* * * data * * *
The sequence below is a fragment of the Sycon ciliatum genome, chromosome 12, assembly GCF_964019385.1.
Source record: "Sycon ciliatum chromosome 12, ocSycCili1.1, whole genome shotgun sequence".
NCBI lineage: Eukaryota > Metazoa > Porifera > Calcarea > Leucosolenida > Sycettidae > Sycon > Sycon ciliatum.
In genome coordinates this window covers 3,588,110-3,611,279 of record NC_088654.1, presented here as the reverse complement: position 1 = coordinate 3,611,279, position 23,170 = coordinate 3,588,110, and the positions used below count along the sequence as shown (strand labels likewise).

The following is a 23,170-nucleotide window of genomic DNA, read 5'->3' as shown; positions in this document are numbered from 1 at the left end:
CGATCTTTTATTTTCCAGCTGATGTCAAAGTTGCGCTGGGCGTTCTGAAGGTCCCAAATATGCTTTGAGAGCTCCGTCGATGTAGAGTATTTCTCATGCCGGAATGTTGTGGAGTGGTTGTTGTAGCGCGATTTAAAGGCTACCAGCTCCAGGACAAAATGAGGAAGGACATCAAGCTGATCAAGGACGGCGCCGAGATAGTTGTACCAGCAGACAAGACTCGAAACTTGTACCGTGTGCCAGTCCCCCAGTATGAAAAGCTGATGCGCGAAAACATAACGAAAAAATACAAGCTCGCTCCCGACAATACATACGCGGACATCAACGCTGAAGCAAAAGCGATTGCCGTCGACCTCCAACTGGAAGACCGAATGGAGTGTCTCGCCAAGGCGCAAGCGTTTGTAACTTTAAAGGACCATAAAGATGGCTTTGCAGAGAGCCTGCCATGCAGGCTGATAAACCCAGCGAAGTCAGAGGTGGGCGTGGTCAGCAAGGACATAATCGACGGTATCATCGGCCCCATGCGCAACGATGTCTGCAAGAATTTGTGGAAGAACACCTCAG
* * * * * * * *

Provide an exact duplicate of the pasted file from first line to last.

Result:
The sequence below is a fragment of the Sycon ciliatum genome, chromosome 12, assembly GCF_964019385.1.
Source record: "Sycon ciliatum chromosome 12, ocSycCili1.1, whole genome shotgun sequence".
NCBI lineage: Eukaryota > Metazoa > Porifera > Calcarea > Leucosolenida > Sycettidae > Sycon > Sycon ciliatum.
In genome coordinates this window covers 3,588,110-3,611,279 of record NC_088654.1, presented here as the reverse complement: position 1 = coordinate 3,611,279, position 23,170 = coordinate 3,588,110, and the positions used below count along the sequence as shown (strand labels likewise).

The following is a 23,170-nucleotide window of genomic DNA, read 5'->3' as shown; positions in this document are numbered from 1 at the left end:
CGATCTTTTATTTTCCAGCTGATGTCAAAGTTGCGCTGGGCGTTCTGAAGGTCCCAAATATGCTTTGAGAGCTCCGTCGATGTAGAGTATTTCTCATGCCGGAATGTTGTGGAGTGGTTGTTGTAGCGCGATTTAAAGGCTACCAGCTCCAGGACAAAATGAGGAAGGACATCAAGCTGATCAAGGACGGCGCCGAGATAGTTGTACCAGCAGACAAGACTCGAAACTTGTACCGTGTGCCAGTCCCCCAGTATGAAAAGCTGATGCGCGAAAACATAACGAAAAAATACAAGCTCGCTCCCGACAATACATACGCGGACATCAACGCTGAAGCAAAAGCGATTGCCGTCGACCTCCAACTGGAAGACCGAATGGAGTGTCTCGCCAAGGCGCAAGCGTTTGTAACTTTAAAGGACCATAAAGATGGCTTTGCAGAGAGCCTGCCATGCAGGCTGATAAACCCAGCGAAGTCAGAGGTGGGCGTGGTCAGCAAGGACATAATCGACGGTATCATCGGCCCCATGCGCAACGATGTCTGCAAGAATTTGTGGAAGAACACCTCAG